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Biometric Identification Technologies: Considerations to Address Information Gaps and Other Stakeholder Concerns

GAO-24-106293 Published: Apr 22, 2024. Publicly Released: Apr 22, 2024.
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Fast Facts

Biometric identification technologies—such as facial recognition and fingerprinting—can affect underserved communities, including low-income and minority communities. We interviewed academics, advocacy groups, and technology experts to find out how.

They gave us examples of positive effects, e.g., improving communities' access to public services, and negative effects, e.g., subjecting communities to unnecessary surveillance.

There's still a lot to learn about how these technologies perform in the real world and how they affect specific communities. Evaluating their performance, promoting transparency, and more could help address concerns.

A close-up image of an eye with an overlay of a biometric scanner collecting data.

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What GAO Found

The accuracy of biometric identification technologies has improved according to the body of research conducted in a laboratory setting, particularly for facial recognition, but gaps remain in understanding real-world performance. Various factors, such as a lack of demographic diversity in the datasets on which biometric algorithms are trained, can lead to differences in accuracy across demographic groups according to literature GAO reviewed and researchers GAO interviewed. While differences in technologies' performance have been studied in laboratory testing, performance in real-world settings has been much less extensively studied because, for example, of challenges acquiring meaningful samples across demographic groups.

Selected stakeholders provided examples of positive and negative effects associated with the use of biometric identification in communities facing historical patterns of disadvantage. Positive examples included convenience and increased access to public benefits and services, while negative examples included false arrests and subjecting communities to surveillance. The selected stakeholders identified concerns about the use of biometric identification technologies, which GAO grouped into six areas: biased outcomes, limitations understanding technology performance and effects, data and privacy, systemic inequity, lack of transparency, and technical expertise of users.

GAO identified five key considerations that could help policymakers address one or more areas of stakeholder concern through a review of relevant literature and stakeholder interviews. These key considerations include: (1) conducting comprehensive evaluations to provide a fuller picture of the effects of biometric identification technologies, (2) encouraging more widespread sharing of information about the use of the technologies, (3) applying a risk-based approach in developing regulation and guidance, (4) enacting comprehensive privacy laws or guidance, and (5) providing technology users with additional training and guidance on how to select and use relevant technologies appropriately.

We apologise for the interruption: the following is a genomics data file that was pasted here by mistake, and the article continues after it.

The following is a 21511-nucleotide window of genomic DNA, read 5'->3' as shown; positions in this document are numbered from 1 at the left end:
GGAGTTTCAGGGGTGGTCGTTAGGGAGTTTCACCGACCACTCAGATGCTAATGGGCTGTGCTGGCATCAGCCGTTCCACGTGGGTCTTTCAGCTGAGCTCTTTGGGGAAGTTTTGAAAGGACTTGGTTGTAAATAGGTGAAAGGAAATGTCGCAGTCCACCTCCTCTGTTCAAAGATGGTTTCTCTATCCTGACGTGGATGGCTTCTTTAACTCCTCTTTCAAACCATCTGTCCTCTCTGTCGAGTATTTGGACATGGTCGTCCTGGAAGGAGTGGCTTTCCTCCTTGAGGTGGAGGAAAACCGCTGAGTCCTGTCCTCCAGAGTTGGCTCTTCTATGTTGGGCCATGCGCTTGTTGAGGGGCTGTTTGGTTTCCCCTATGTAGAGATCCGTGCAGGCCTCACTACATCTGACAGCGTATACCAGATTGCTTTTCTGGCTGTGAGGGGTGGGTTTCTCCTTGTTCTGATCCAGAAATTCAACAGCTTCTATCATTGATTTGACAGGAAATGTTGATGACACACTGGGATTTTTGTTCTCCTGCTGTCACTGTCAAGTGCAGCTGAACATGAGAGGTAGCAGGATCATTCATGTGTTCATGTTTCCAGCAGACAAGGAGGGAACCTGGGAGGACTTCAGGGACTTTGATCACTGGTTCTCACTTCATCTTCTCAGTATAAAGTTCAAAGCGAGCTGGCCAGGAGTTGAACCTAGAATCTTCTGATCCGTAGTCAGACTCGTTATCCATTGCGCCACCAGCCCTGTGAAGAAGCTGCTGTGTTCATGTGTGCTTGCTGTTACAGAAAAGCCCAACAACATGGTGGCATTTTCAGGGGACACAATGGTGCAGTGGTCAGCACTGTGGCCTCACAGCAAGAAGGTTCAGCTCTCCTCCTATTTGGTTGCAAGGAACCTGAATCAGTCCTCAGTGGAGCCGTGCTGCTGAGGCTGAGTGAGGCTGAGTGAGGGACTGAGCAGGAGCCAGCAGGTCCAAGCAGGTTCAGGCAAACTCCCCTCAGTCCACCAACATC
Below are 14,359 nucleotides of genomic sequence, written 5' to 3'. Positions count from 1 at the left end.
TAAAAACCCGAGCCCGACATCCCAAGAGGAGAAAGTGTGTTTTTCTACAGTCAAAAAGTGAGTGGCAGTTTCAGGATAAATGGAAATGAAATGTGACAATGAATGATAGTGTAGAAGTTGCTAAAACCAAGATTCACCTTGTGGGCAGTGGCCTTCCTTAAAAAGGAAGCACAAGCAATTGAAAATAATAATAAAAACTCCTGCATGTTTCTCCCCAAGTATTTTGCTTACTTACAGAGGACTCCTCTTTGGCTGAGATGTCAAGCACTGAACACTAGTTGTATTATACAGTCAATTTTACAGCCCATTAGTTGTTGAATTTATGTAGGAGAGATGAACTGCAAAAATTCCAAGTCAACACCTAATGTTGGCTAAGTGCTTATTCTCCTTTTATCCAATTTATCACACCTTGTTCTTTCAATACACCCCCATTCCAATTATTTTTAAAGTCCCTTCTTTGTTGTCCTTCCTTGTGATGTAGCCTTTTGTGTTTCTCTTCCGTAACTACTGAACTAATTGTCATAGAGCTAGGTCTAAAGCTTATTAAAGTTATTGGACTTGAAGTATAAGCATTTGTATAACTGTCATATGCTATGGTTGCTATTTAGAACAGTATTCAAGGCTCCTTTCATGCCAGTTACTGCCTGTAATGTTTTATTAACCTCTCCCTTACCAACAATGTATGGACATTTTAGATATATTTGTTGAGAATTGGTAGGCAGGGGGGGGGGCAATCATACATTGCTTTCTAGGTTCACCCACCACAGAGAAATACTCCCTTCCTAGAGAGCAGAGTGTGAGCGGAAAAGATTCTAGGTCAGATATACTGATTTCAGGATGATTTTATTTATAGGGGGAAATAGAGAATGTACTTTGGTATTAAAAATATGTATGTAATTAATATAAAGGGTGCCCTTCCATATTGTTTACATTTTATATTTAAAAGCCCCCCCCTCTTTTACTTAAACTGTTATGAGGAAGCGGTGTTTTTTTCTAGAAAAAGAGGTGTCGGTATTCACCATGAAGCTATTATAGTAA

Six Stakeholder Concerns About the Use of Biometric Identification Technologies and Five Considerations for Addressing Concerns

Six Stakeholder Concerns About the Use of Biometric Identification Technologies and Five Considerations for Addressing Concerns

Why GAO Did This Study

Biometric identification is the recognition of individuals based on their biological characteristics. These technologies include facial recognition, iris scanning, and fingerprinting, among others. Advocates for the use of biometric identification point to potential for the technologies to increase convenience, security, and efficiency. At the same time, several organizations have raised concerns about the accuracy of the technologies and their effect on privacy and civil liberties.

The Research and Development, Competition, and Innovation Act includes a provision for GAO to examine “the impact of biometric identification technologies on historically marginalized communities, including low-income communities and minority religious, racial, and ethnic groups.”

This report (1) describes literature and researcher views on the accuracy of biometric identification technologies across populations; (2) describes selected stakeholders' perspectives on how, if at all, use of biometric identification technologies affects access to resources or levels of inequality for communities that have faced historical patterns of disadvantage; and (3) identifies key considerations that could help address stakeholder concerns about the use of biometric identification technologies.

GAO reviewed academic literature, government reports, and industry documents. GAO also interviewed researchers and a range of stakeholders, including community advocates; technology vendors; and local, state, and federal governments.

For more information, contact Candice N. Wright at (202) 512-6888 or

Full Report

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Biometric identificationBiometricsDiscriminationEmerging technologiesIdentity verificationLaw enforcementMinoritiesCommunitiesFingerprintsPrivacy